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Two Major Pedestrian Accidents in San Francisco Last Week

Two separate pedestrian accidents last week resulted in the death of a 91-year-old woman and head trauma and other bodily injuries for a 15-year-old boy. Both victims were hit while crossing San Francisco streets, one in Pacific Heights and the other in the Sunset district.

The first tragic accident occurred last Wednesday at the intersection of Sunset and Yorba. If this intersection rings a bell, that's because it seems to have an ever-expanding accident history. In fact, I wrote about this intersection just a couple weeks ago, when 78-year-old Isaak Berenzon was killed crossing the six lanes of Sunset. (The driver who struck Berenzon was also reportedly injured and is reportedly facing charges for misdemeanor vehicular manslaughter.)

Like Berenzon, the young victim of last week's Sunset accident was in the crosswalk when he was struck by a car. He was taken to the hospital with head trauma and lower body injuries but is expected to survive.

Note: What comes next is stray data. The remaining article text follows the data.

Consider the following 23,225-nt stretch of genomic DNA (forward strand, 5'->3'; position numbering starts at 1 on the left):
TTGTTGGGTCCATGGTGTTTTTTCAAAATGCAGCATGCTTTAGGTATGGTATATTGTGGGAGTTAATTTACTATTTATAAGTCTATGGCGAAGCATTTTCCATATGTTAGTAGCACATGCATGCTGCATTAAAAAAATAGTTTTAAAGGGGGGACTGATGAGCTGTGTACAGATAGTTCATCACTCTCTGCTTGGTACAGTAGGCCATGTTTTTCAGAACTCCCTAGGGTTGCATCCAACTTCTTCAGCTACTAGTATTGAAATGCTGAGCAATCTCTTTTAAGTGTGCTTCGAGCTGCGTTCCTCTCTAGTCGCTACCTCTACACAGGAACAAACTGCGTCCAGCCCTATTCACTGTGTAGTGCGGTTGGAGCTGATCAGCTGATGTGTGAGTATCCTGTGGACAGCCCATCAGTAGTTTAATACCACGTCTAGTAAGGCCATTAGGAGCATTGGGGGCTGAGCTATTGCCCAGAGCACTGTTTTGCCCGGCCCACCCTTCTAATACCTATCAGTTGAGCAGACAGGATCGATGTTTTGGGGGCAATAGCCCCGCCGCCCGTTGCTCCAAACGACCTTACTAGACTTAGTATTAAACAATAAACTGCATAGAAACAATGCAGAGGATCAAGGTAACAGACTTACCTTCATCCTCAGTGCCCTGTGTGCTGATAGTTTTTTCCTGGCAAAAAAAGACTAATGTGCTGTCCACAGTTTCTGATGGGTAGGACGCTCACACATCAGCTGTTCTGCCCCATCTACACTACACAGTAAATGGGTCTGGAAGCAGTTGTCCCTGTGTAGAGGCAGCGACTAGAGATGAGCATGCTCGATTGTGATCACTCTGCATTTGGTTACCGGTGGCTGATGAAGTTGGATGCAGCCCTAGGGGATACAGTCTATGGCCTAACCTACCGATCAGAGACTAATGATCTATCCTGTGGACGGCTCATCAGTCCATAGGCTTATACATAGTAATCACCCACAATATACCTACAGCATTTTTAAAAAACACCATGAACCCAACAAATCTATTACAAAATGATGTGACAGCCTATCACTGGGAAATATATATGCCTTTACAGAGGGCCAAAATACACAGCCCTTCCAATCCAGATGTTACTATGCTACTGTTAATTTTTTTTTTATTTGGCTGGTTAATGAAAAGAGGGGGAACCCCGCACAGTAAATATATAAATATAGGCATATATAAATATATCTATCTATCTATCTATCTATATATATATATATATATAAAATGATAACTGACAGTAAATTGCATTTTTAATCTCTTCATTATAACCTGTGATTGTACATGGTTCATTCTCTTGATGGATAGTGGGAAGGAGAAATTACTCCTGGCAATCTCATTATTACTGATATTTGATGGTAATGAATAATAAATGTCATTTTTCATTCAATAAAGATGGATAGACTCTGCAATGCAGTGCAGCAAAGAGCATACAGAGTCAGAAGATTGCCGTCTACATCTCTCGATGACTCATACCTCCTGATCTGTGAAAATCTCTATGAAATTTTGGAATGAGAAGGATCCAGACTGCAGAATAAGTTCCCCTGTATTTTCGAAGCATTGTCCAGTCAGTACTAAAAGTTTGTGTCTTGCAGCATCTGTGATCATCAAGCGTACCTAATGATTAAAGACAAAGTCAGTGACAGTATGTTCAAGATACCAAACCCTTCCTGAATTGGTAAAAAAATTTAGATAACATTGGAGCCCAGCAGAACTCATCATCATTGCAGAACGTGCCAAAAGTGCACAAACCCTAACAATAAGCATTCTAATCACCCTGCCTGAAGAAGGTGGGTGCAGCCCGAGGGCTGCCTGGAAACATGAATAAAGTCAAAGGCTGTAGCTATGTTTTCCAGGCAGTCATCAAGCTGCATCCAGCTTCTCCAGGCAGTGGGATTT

Unfortunately, the same cannot be said for an unidentified 91-year-old woman who was struck and killed by a cement truck less than 24 hours after the Sunset accident. The woman was in Pacific Heights, crossing Fillmore Street in the middle of the block north of California when she was hit. Police reportedly found that the elderly woman stepped out in front of his vehicle too suddenly for him to avoid her. My experience with 91 year old women is that they generally do not move that fast. Just because a pedestrian is crossing mid block does not excuse driver vigilence.

Of course, it goes without saying that something needs to be done with regards to that Sunset/Yorba intersection. And, as a matter of fact, something is going to be done. San Francisco has plans to install a real stoplight at that crosswalk. Actually, the city has had this plan since before either of these past two accidents, but the light was not slated to be installed for another two years. Now, apparently the process has been expedited. We should see a new stoplight within the next year.

The process simply takes too long when lives are at stake. If procurement and design truly takes that long and there is no bureaucratic delay, an interim fix should be considered by way of signing, stop signs, turning the yellow flasher into a red flasher. For starters, why not allow the pedestrian to activate a red flasher instead of a yellow--that infrastructure is already in place. Let's solve the problem now while awaiting the permanent solution.

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